I consider myself Ms. Organic, but in SC, the only way to get rid of bermuda grass (yuck) or kudzu, for that matter, is to use glyphosphate (AKA Round-Up). I’m not happy about that, but these are TOUGH weeds.

    I’m happy to tolerate dandelions, winter annuals, or anything else that I can deal with by hand.

    In the grand scheme of things (I’m a plant ecologist by background), it’s MUCH less harmful to spray a short-lived herbicide like Roundup to eliminate an invasive weed, than to use a broad-spectrum insecticide that kills all insects, beneficial and otherwise.

  20. Barry Prince says:

    If you want to listen to a less than tolerant radio show host with his chemical spewing listeners, try Howard Garrett in Texas. He is very impatient with callers discussing the use of anything non-organic. He is not rude, but he has a lot of zeal, so he does get a little edgy (to me)compared to one of our other major radio hosts Neil Sperry (somewhat of a head patter). Neil is not so favorably inclined to some of the organic approaches advocated by Howard, nor is he as poorly disposed to non-organic approaches.

    I am 100% organic and have been so for at least 10 years, and listened faithfully to Howard Garrett (pro-organic). I must confess that I grew weary over time listening to the organic party line rather than discussing plants and other aspects of gardening. For those of you that prefer to promote the organic elements of gardening, please consider that it can grow a bit tiresome. I value your cause and your efforts to educate, but sometimes I just want to listen to shows about plants and gardening.

  21. kim says:

    After reading all these comments, I am going to back away slowly, not making eye contact with anyone in the room.

    Am I allergic to poison ivy. Heck yes, along with another 75% or more of the population. I hand pull and dig it (well covered and gloved) because I don’t want to encounter the roots later and be unprotected. Do I constantly harangue Garden Man for his chemical tendencies? Yes. But I do use RoundUp on Bermuda grass. Nothing else, not even hours on hands and knees digging, pulling and ripping out does the trick. I think the issue here is ignorance – maybe we SHOULD require a license to use -icides, but then, that smacks of more government, doesn’t it? So the best course is to educate, educate, educate. And Rant.

    So, I lied. Now I’ll back quietly out of the room.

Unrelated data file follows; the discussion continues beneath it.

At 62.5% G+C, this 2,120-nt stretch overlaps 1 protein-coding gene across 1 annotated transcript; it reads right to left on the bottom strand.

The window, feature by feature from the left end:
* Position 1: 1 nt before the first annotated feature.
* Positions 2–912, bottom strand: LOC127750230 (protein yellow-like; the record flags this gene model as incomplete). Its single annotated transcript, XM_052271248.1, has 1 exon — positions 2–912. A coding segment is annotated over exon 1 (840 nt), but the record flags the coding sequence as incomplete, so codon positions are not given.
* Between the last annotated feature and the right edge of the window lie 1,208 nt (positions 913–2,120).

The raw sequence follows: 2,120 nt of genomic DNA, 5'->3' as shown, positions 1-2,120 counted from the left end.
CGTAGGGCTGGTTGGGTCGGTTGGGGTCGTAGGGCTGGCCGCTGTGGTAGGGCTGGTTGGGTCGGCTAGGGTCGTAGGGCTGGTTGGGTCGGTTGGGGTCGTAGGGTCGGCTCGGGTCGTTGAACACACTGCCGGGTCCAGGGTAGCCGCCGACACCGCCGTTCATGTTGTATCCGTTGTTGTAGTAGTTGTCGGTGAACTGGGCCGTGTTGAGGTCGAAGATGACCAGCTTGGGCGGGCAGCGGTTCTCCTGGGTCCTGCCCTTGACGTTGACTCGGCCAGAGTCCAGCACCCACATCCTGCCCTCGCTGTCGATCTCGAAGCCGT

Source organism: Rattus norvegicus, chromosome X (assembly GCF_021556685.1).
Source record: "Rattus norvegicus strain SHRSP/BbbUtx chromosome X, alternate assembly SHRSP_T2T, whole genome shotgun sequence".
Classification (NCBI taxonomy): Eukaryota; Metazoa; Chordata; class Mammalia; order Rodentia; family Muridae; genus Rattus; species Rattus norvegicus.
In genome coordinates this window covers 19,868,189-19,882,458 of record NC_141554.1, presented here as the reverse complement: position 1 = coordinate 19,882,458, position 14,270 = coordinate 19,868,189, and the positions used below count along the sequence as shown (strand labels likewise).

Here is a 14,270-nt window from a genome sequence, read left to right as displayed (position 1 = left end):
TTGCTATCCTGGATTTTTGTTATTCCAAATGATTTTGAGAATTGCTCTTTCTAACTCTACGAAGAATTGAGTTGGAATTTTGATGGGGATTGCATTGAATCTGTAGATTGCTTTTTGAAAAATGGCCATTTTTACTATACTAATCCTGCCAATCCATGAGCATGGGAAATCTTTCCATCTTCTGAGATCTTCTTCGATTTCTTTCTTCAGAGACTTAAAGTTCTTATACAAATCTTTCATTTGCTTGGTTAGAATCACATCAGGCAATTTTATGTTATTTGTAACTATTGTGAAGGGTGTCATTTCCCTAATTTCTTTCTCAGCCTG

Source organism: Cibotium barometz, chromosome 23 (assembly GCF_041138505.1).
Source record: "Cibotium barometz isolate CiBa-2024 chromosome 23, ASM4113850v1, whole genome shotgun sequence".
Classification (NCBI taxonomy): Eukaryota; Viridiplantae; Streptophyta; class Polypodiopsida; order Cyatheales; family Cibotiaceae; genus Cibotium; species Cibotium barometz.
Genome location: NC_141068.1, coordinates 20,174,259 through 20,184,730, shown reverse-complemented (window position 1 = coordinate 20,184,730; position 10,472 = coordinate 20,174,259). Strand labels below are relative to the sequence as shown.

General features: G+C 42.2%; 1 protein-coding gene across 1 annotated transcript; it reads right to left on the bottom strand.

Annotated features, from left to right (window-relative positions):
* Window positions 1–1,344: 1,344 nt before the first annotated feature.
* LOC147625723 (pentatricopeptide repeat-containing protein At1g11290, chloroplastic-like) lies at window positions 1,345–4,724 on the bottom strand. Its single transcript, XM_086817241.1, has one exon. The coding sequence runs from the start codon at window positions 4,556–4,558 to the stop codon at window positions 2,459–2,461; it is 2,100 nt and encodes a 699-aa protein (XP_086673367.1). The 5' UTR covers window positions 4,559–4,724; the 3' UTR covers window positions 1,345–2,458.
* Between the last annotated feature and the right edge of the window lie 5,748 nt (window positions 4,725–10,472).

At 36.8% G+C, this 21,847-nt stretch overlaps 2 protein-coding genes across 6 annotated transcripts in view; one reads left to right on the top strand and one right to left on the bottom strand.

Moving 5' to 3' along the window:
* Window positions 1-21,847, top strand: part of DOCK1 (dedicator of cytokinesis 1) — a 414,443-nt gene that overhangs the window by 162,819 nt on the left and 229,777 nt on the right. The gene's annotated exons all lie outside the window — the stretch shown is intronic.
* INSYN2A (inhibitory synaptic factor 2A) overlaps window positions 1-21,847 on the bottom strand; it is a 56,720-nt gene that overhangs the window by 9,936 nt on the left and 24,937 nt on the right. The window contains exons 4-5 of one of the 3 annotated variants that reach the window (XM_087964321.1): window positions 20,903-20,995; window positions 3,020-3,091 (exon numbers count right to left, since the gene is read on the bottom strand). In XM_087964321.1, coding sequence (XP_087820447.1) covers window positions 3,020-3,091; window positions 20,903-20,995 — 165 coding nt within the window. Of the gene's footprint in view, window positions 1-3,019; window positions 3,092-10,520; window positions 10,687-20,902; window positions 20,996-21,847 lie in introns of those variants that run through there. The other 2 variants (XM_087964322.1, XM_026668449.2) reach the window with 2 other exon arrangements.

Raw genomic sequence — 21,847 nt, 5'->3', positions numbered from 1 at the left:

22. suzq says:

    Reminds me of one of the plants in my front garden–can’t think of the name right now. About mid-summer, the plants look completely eaten up. I was going to pull them out when I read that they were the host plant for a certain kind of butterfly. I still don’t like the ratty way they look, but I live with it.

  23. Peg says:

    In my experience, a whole lotta people who use Roundup (perhaps the majority of the ones who buy it) do so because they are simply too lazy to pull weeds and/or too self-absorbed to care what it might do to the other people/animals/insects/plants in the immediate vicinity. What makes me madder than people who use it indiscriminately are the people who claim to be “scientists” who think they must automatically know more about it than a lowly gardener…even though these people of science tend to make ludicrous claims such as “it breaks down to vinegar in a few days.”

  24. Old Kim says:

    Garden Guru’s like Christopher Lloyd praised glyphosate. It’s the easiest and cheapest way to control weeds. Gonna be using it tomorrow because a billion shot weed seedlings are emerging. Common sense says keep my pets inside for the day. My little nose sniffing Scotty lived an active 15 years even though I used Round Up. My friend who sprays her weeds with it has cats that live to 25.
    I wouldn’t be using it if science proved it killed more than weeds.

  25. Peg says:

    Okay, doubters, so I googled “malathion cancer monsanto roundup” and got a whole lot of interesting links….including one at a website called chem-tox.com which features a number of links to previous articles mentioning scientific studies on pesticide use and the risks to human health.

    But heck, y’all just go on spraying weeds with cancer-causing chemicals instead of digging them out–I mean, that might involve actual gardening.

  26. Peg all chemicals are not created equally toxic, nor are they all pesticides, nor are they all man made. No one is recommending spraying things willy nilly. As a matter of fact Wendy started her rant with “I’m amazed at the spray-first-ask-questions-later mentality.” Spraying anything with anything is a last resort.

    IPM, Integrated Pest Management, http://www.epa.gov/opp00001/factsheets/ipm.htm
    is a knowledge based approach to weed and pest control.